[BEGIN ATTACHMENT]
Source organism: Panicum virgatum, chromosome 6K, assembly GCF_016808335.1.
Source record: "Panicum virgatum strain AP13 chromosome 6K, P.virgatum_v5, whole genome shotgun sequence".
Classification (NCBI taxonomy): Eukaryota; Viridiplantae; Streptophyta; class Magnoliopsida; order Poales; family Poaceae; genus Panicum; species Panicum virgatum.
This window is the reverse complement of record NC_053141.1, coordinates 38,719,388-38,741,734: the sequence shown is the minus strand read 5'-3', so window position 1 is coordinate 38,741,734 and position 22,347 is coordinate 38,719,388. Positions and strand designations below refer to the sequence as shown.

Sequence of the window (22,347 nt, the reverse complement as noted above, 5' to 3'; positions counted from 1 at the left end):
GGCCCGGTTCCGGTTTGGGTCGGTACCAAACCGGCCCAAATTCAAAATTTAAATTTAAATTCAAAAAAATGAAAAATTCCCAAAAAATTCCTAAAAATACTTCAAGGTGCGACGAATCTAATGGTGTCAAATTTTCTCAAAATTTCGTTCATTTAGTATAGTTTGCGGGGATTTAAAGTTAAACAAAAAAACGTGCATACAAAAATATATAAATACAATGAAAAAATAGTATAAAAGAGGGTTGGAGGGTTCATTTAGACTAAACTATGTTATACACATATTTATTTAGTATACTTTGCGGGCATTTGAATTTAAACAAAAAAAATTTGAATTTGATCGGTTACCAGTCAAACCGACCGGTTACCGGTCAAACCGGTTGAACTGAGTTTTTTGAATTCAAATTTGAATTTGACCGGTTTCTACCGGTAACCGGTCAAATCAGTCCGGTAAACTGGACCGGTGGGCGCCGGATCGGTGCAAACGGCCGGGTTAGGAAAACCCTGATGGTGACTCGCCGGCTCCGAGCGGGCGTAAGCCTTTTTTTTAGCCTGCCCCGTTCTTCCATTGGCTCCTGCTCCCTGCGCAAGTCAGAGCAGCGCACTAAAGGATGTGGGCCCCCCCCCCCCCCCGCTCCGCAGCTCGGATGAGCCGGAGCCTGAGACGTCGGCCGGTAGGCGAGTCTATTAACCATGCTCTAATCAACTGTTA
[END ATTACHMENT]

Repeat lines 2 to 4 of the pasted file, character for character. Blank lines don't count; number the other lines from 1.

Source record: "Panicum virgatum strain AP13 chromosome 6K, P.virgatum_v5, whole genome shotgun sequence".
Classification (NCBI taxonomy): Eukaryota; Viridiplantae; Streptophyta; class Magnoliopsida; order Poales; family Poaceae; genus Panicum; species Panicum virgatum.
This window is the reverse complement of record NC_053141.1, coordinates 38,719,388-38,741,734: the sequence shown is the minus strand read 5'-3', so window position 1 is coordinate 38,741,734 and position 22,347 is coordinate 38,719,388. Positions and strand designations below refer to the sequence as shown.